This article posted with permission from EASA.
The majority of DC motors are now running from rectified power, rather than M-G (motor-generator) sets. That adds complexity to our job when trying to determine why fields overheat, or why the drive might shut down on field overcurrent or undercurrent.
Excess field motor temperature? Check these possible causes:
- Drive technician misunderstood the nameplate; make sure the field current setting is correct. Teach your customer about the effect of temperature on resistance, and Ohm’s Law. (Refer to July 2002 issue of Currents.)
- Blower operating in reverse; expect one-third to one-half the airflow. Visually verify rotation of blower.
- AC ripple from DC field card; measure both DC and AC current. Field heating results from the sum of both. Anything more than 10% AC content is too much. Not only do the fields overheat, the AC current could explain that “field overcurrent” fault code. (Refer to March 2016 issue of Currents.)
- Some manufacturers fields must be bonded to the pole iron using a thermally conductive potting compound, or they will overheat and may fail within weeks. This is essential for General Electric field coils, but it is also a simple way to reduce field temperature rise for most DC machines. (Refer to April 2008 issue of Currents.)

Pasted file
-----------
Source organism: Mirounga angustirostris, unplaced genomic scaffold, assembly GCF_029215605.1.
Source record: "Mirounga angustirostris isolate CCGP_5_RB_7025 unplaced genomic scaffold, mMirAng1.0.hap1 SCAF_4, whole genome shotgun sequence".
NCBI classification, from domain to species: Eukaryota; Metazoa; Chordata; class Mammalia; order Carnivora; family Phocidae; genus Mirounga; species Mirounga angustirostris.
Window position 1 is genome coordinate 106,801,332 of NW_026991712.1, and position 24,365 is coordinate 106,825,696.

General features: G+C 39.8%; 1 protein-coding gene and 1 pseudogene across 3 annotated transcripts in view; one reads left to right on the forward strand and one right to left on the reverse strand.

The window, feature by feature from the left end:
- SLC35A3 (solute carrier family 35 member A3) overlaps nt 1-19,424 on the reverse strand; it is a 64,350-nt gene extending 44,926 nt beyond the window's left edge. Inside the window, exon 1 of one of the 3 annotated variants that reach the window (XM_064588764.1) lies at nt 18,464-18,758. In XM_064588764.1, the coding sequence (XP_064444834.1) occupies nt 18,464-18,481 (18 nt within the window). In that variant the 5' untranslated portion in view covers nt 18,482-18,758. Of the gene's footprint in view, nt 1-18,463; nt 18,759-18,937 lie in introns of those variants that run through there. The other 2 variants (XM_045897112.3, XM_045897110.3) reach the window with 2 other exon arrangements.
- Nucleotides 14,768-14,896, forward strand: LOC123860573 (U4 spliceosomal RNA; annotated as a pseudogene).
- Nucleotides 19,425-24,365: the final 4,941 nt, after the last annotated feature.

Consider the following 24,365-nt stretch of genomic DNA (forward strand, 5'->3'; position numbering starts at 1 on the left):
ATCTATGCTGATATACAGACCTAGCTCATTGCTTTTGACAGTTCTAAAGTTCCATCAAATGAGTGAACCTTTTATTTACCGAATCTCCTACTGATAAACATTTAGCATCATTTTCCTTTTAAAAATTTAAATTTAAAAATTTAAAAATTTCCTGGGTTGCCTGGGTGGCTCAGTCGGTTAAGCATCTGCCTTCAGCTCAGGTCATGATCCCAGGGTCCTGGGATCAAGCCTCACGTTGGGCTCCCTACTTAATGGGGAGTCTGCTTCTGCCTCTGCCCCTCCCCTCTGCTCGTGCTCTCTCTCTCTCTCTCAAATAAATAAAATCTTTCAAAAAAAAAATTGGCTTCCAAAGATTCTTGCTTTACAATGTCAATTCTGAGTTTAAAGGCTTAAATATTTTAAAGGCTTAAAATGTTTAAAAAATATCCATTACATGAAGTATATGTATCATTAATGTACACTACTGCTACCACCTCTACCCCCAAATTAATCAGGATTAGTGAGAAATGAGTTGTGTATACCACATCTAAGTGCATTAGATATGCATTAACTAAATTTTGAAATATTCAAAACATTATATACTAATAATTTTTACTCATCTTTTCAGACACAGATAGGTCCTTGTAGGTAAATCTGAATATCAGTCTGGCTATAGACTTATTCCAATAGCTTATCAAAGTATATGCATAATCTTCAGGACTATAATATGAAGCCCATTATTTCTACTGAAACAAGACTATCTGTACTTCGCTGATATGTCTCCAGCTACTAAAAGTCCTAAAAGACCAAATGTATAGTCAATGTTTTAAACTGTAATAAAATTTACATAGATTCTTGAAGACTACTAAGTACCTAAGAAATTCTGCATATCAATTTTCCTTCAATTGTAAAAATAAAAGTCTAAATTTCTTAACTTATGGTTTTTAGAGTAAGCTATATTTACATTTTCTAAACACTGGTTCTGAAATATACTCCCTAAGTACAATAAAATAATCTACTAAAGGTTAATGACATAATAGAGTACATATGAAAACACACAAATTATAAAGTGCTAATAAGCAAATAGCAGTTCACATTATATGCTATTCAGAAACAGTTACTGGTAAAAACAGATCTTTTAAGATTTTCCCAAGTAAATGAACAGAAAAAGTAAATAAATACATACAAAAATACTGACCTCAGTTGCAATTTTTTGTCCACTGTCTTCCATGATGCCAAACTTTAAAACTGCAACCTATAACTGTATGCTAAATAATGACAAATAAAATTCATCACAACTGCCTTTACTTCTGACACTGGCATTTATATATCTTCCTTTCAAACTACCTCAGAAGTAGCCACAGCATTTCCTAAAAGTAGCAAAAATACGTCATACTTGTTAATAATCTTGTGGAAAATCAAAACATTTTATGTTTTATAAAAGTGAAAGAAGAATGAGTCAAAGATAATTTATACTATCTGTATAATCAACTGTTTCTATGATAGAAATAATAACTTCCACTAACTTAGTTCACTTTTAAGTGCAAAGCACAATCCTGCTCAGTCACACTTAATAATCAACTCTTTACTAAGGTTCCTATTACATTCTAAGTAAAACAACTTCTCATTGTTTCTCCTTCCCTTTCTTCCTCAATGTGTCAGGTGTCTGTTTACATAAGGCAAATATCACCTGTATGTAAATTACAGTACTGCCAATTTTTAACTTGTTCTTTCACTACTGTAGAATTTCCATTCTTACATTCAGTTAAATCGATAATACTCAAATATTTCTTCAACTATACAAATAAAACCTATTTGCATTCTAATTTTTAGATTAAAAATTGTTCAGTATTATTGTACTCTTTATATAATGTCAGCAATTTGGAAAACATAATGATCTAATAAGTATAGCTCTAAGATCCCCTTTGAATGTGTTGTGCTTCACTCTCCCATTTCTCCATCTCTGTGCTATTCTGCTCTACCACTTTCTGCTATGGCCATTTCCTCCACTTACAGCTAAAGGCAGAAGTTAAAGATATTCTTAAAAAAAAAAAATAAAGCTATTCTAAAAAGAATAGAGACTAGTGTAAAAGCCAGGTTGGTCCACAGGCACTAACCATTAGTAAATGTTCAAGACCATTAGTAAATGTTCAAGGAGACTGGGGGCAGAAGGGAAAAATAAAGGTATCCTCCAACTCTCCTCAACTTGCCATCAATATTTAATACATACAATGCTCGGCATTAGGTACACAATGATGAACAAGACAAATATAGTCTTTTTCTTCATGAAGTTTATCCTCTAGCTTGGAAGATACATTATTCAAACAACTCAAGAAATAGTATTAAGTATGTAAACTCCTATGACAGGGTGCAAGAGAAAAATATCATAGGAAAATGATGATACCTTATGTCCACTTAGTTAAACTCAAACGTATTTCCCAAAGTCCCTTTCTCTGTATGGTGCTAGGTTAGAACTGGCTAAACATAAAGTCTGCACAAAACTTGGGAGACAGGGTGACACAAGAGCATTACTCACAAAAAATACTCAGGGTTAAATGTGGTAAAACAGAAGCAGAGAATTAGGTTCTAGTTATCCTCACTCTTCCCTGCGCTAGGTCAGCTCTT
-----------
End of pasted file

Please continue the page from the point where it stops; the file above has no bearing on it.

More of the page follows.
- For compound machines, use a megohmmeter, AC test light or 500v hipot to ensure there is no circuit between the series and shunt windings. Make sure the series are not “jumped out” – with AC ripple, that can cause overheating of the shunt fields. If the series are not being used, they should be open and insulated. Connecting the series leads together could trip the field circuit due to the inductive kick when fields are energized or de-energized. When AC ripple is present from the field supply, there is a continuous inductive kick / transformer effect which is exacerbated if the series fields of compound-wound machines are connected in anything other than a straight series connection. Bypass jumpers used to weaken the series, or any combination of parallel connections, will cause increased heating of the shunt fields.